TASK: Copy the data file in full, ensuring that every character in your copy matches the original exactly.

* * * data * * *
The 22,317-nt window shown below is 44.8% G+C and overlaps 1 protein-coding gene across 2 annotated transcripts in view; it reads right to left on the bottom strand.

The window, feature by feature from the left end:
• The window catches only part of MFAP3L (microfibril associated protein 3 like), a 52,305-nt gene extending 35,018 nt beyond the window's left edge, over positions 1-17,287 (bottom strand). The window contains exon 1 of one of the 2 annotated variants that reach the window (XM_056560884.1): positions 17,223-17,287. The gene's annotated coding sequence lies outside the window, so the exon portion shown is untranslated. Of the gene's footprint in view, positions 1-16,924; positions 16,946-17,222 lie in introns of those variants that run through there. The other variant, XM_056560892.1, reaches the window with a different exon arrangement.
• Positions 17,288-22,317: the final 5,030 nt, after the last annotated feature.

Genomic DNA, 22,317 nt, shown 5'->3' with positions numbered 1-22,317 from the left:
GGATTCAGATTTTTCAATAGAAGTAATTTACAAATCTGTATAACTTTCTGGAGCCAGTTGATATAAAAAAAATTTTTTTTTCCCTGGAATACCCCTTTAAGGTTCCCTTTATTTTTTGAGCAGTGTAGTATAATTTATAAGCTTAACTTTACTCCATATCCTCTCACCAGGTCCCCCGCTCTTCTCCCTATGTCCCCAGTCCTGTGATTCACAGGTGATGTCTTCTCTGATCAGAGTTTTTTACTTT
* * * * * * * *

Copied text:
The 22,317-nt window shown below is 44.8% G+C and overlaps 1 protein-coding gene across 2 annotated transcripts in view; it reads right to left on the bottom strand.

The window, feature by feature from the left end:
• The window catches only part of MFAP3L (microfibril associated protein 3 like), a 52,305-nt gene extending 35,018 nt beyond the window's left edge, over positions 1-17,287 (bottom strand). The window contains exon 1 of one of the 2 annotated variants that reach the window (XM_056560884.1): positions 17,223-17,287. The gene's annotated coding sequence lies outside the window, so the exon portion shown is untranslated. Of the gene's footprint in view, positions 1-16,924; positions 16,946-17,222 lie in introns of those variants that run through there. The other variant, XM_056560892.1, reaches the window with a different exon arrangement.
• Positions 17,288-22,317: the final 5,030 nt, after the last annotated feature.

Genomic DNA, 22,317 nt, shown 5'->3' with positions numbered 1-22,317 from the left:
GGATTCAGATTTTTCAATAGAAGTAATTTACAAATCTGTATAACTTTCTGGAGCCAGTTGATATAAAAAAAATTTTTTTTTCCCTGGAATACCCCTTTAAGGTTCCCTTTATTTTTTGAGCAGTGTAGTATAATTTATAAGCTTAACTTTACTCCATATCCTCTCACCAGGTCCCCCGCTCTTCTCCCTATGTCCCCAGTCCTGTGATTCACAGGTGATGTCTTCTCTGATCAGAGTTTTTTACTTT